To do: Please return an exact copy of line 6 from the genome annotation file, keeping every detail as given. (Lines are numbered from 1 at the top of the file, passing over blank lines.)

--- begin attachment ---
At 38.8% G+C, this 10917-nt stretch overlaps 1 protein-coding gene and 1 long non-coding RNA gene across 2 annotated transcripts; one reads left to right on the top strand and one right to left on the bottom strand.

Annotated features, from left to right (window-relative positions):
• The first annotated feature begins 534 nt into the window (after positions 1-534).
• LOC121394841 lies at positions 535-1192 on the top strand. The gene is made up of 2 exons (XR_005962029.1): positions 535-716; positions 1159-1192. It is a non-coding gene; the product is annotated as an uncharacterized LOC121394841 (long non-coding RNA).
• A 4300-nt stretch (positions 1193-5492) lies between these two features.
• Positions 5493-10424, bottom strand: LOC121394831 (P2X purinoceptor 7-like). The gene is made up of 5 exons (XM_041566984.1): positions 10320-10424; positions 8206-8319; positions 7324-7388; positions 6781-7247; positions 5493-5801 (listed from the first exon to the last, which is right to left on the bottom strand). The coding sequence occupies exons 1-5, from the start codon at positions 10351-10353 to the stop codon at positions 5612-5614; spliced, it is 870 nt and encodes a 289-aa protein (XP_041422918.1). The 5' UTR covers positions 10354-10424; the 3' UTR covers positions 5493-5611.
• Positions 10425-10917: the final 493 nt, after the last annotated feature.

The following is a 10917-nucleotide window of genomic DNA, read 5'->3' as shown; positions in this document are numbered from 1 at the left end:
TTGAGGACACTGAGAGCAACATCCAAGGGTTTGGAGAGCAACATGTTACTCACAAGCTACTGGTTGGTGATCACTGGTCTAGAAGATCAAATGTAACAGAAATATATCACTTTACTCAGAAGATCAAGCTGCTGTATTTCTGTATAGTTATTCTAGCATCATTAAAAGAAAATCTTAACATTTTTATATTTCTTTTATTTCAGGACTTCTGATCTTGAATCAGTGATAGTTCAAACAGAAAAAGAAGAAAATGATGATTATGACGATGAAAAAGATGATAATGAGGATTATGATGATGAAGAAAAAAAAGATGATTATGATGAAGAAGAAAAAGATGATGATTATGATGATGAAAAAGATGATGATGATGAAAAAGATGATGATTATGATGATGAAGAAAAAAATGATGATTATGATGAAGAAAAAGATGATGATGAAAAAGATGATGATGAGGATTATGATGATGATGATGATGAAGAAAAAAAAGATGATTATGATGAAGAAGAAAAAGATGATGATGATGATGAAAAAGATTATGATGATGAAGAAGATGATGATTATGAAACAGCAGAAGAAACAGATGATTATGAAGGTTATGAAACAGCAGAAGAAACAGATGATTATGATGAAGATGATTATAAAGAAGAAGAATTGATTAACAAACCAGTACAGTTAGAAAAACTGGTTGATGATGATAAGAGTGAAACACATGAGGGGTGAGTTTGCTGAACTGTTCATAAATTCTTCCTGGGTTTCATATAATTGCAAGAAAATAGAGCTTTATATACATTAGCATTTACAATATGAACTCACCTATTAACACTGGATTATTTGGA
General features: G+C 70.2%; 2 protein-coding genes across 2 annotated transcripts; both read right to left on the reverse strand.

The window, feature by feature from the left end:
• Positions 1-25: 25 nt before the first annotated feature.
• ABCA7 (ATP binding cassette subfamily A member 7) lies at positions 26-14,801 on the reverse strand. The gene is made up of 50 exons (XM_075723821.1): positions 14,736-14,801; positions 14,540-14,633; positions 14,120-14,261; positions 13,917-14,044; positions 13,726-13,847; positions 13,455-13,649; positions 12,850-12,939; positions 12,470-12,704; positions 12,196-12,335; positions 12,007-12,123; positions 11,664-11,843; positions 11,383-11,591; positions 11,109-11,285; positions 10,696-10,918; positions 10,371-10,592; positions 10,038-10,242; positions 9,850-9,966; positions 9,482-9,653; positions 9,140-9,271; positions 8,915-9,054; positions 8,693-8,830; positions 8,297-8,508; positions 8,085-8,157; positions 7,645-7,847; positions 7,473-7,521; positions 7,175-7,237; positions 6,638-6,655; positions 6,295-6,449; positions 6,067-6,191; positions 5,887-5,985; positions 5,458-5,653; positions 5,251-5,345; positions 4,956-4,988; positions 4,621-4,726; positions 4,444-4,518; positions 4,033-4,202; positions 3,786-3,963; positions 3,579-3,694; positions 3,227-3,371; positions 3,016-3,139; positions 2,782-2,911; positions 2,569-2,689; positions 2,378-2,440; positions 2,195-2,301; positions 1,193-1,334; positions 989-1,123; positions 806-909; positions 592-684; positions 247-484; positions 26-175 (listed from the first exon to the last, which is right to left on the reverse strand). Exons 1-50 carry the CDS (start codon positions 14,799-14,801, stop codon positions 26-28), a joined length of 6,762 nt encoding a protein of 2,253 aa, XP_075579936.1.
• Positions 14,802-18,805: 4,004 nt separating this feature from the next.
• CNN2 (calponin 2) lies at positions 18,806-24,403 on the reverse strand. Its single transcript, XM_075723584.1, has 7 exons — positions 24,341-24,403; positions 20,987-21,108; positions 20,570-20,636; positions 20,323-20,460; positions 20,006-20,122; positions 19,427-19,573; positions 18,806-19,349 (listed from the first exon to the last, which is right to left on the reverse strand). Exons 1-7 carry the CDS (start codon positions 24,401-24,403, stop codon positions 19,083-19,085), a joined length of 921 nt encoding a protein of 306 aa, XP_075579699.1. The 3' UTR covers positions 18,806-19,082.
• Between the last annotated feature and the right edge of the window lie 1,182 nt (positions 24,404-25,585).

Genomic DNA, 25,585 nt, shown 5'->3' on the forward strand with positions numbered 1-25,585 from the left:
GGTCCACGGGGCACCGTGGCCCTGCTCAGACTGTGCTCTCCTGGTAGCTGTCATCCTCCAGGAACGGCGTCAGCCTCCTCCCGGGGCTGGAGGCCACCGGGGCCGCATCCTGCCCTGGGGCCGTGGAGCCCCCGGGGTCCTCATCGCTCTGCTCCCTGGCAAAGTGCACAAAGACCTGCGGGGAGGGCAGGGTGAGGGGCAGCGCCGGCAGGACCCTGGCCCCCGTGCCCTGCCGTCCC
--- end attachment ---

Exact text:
• Positions 5493-10424, bottom strand: LOC121394831 (P2X purinoceptor 7-like). The gene is made up of 5 exons (XM_041566984.1): positions 10320-10424; positions 8206-8319; positions 7324-7388; positions 6781-7247; positions 5493-5801 (listed from the first exon to the last, which is right to left on the bottom strand). The coding sequence occupies exons 1-5, from the start codon at positions 10351-10353 to the stop codon at positions 5612-5614; spliced, it is 870 nt and encodes a 289-aa protein (XP_041422918.1). The 5' UTR covers positions 10354-10424; the 3' UTR covers positions 5493-5611.